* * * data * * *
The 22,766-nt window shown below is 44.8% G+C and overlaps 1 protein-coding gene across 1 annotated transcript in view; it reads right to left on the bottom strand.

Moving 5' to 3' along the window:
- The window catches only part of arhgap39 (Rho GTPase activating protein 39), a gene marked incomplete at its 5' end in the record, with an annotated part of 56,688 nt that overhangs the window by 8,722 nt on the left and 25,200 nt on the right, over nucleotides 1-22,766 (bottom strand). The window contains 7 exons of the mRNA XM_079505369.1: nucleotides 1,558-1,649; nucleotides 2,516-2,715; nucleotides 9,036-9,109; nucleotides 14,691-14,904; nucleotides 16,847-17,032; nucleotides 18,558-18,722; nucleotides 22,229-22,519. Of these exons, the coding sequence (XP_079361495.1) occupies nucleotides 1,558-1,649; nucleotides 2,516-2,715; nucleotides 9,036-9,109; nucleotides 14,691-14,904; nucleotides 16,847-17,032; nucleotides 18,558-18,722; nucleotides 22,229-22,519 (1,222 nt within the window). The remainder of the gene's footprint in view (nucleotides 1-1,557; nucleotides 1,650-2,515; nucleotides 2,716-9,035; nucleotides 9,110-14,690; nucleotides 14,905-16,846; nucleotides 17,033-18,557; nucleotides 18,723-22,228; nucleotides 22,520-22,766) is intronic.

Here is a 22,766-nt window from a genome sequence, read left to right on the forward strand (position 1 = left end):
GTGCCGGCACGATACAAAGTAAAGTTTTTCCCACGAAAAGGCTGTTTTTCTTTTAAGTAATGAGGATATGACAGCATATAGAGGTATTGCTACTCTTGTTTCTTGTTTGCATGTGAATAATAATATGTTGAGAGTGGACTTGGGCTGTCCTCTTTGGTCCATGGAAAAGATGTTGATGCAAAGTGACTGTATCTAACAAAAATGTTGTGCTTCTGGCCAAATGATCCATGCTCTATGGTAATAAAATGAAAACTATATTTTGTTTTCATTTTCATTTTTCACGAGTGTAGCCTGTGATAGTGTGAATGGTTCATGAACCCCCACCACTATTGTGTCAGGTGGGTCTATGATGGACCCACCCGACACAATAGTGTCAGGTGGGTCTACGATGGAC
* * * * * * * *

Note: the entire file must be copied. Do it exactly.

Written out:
The 22,766-nt window shown below is 44.8% G+C and overlaps 1 protein-coding gene across 1 annotated transcript in view; it reads right to left on the bottom strand.

Moving 5' to 3' along the window:
- The window catches only part of arhgap39 (Rho GTPase activating protein 39), a gene marked incomplete at its 5' end in the record, with an annotated part of 56,688 nt that overhangs the window by 8,722 nt on the left and 25,200 nt on the right, over nucleotides 1-22,766 (bottom strand). The window contains 7 exons of the mRNA XM_079505369.1: nucleotides 1,558-1,649; nucleotides 2,516-2,715; nucleotides 9,036-9,109; nucleotides 14,691-14,904; nucleotides 16,847-17,032; nucleotides 18,558-18,722; nucleotides 22,229-22,519. Of these exons, the coding sequence (XP_079361495.1) occupies nucleotides 1,558-1,649; nucleotides 2,516-2,715; nucleotides 9,036-9,109; nucleotides 14,691-14,904; nucleotides 16,847-17,032; nucleotides 18,558-18,722; nucleotides 22,229-22,519 (1,222 nt within the window). The remainder of the gene's footprint in view (nucleotides 1-1,557; nucleotides 1,650-2,515; nucleotides 2,716-9,035; nucleotides 9,110-14,690; nucleotides 14,905-16,846; nucleotides 17,033-18,557; nucleotides 18,723-22,228; nucleotides 22,520-22,766) is intronic.

Here is a 22,766-nt window from a genome sequence, read left to right on the forward strand (position 1 = left end):
GTGCCGGCACGATACAAAGTAAAGTTTTTCCCACGAAAAGGCTGTTTTTCTTTTAAGTAATGAGGATATGACAGCATATAGAGGTATTGCTACTCTTGTTTCTTGTTTGCATGTGAATAATAATATGTTGAGAGTGGACTTGGGCTGTCCTCTTTGGTCCATGGAAAAGATGTTGATGCAAAGTGACTGTATCTAACAAAAATGTTGTGCTTCTGGCCAAATGATCCATGCTCTATGGTAATAAAATGAAAACTATATTTTGTTTTCATTTTCATTTTTCACGAGTGTAGCCTGTGATAGTGTGAATGGTTCATGAACCCCCACCACTATTGTGTCAGGTGGGTCTATGATGGACCCACCCGACACAATAGTGTCAGGTGGGTCTACGATGGAC